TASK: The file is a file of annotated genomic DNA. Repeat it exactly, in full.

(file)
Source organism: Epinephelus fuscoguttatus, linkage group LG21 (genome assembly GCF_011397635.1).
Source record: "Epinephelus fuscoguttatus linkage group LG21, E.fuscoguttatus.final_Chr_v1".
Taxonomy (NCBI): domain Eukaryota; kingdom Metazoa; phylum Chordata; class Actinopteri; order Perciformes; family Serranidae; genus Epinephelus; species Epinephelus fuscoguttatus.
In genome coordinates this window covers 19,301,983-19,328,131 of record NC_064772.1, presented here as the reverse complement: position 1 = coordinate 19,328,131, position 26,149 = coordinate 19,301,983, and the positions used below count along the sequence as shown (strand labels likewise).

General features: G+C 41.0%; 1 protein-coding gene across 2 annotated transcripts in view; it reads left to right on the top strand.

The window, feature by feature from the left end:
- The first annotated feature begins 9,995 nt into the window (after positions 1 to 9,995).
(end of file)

Source organism: Epinephelus fuscoguttatus, linkage group LG21 (genome assembly GCF_011397635.1).
Source record: "Epinephelus fuscoguttatus linkage group LG21, E.fuscoguttatus.final_Chr_v1".
Taxonomy (NCBI): domain Eukaryota; kingdom Metazoa; phylum Chordata; class Actinopteri; order Perciformes; family Serranidae; genus Epinephelus; species Epinephelus fuscoguttatus.
In genome coordinates this window covers 19,301,983-19,328,131 of record NC_064772.1, presented here as the reverse complement: position 1 = coordinate 19,328,131, position 26,149 = coordinate 19,301,983, and the positions used below count along the sequence as shown (strand labels likewise).

General features: G+C 41.0%; 1 protein-coding gene across 2 annotated transcripts in view; it reads left to right on the top strand.

The window, feature by feature from the left end:
- The first annotated feature begins 9,995 nt into the window (after positions 1 to 9,995).